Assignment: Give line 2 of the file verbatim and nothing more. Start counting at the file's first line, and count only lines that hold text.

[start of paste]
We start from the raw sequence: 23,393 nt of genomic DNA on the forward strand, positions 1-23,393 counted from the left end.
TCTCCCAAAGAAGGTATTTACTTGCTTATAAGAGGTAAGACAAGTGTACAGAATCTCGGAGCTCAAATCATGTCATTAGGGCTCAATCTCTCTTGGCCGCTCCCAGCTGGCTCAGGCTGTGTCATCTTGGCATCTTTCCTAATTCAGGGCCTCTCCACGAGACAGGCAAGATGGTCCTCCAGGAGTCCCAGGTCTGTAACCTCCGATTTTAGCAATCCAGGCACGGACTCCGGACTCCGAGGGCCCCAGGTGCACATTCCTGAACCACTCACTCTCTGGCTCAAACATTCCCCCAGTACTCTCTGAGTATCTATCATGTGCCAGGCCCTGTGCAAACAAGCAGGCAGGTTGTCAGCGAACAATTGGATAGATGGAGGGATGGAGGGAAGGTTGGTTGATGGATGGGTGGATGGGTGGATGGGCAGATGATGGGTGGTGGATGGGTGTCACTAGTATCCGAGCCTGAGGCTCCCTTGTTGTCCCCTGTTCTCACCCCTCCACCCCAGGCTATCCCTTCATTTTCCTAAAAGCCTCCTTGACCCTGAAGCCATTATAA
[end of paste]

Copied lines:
TCTCCCAAAGAAGGTATTTACTTGCTTATAAGAGGTAAGACAAGTGTACAGAATCTCGGAGCTCAAATCATGTCATTAGGGCTCAATCTCTCTTGGCCGCTCCCAGCTGGCTCAGGCTGTGTCATCTTGGCATCTTTCCTAATTCAGGGCCTCTCCACGAGACAGGCAAGATGGTCCTCCAGGAGTCCCAGGTCTGTAACCTCCGATTTTAGCAATCCAGGCACGGACTCCGGACTCCGAGGGCCCCAGGTGCACATTCCTGAACCACTCACTCTCTGGCTCAAACATTCCCCCAGTACTCTCTGAGTATCTATCATGTGCCAGGCCCTGTGCAAACAAGCAGGCAGGTTGTCAGCGAACAATTGGATAGATGGAGGGATGGAGGGAAGGTTGGTTGATGGATGGGTGGATGGGTGGATGGGCAGATGATGGGTGGTGGATGGGTGTCACTAGTATCCGAGCCTGAGGCTCCCTTGTTGTCCCCTGTTCTCACCCCTCCACCCCAGGCTATCCCTTCATTTTCCTAAAAGCCTCCTTGACCCTGAAGCCATTATAA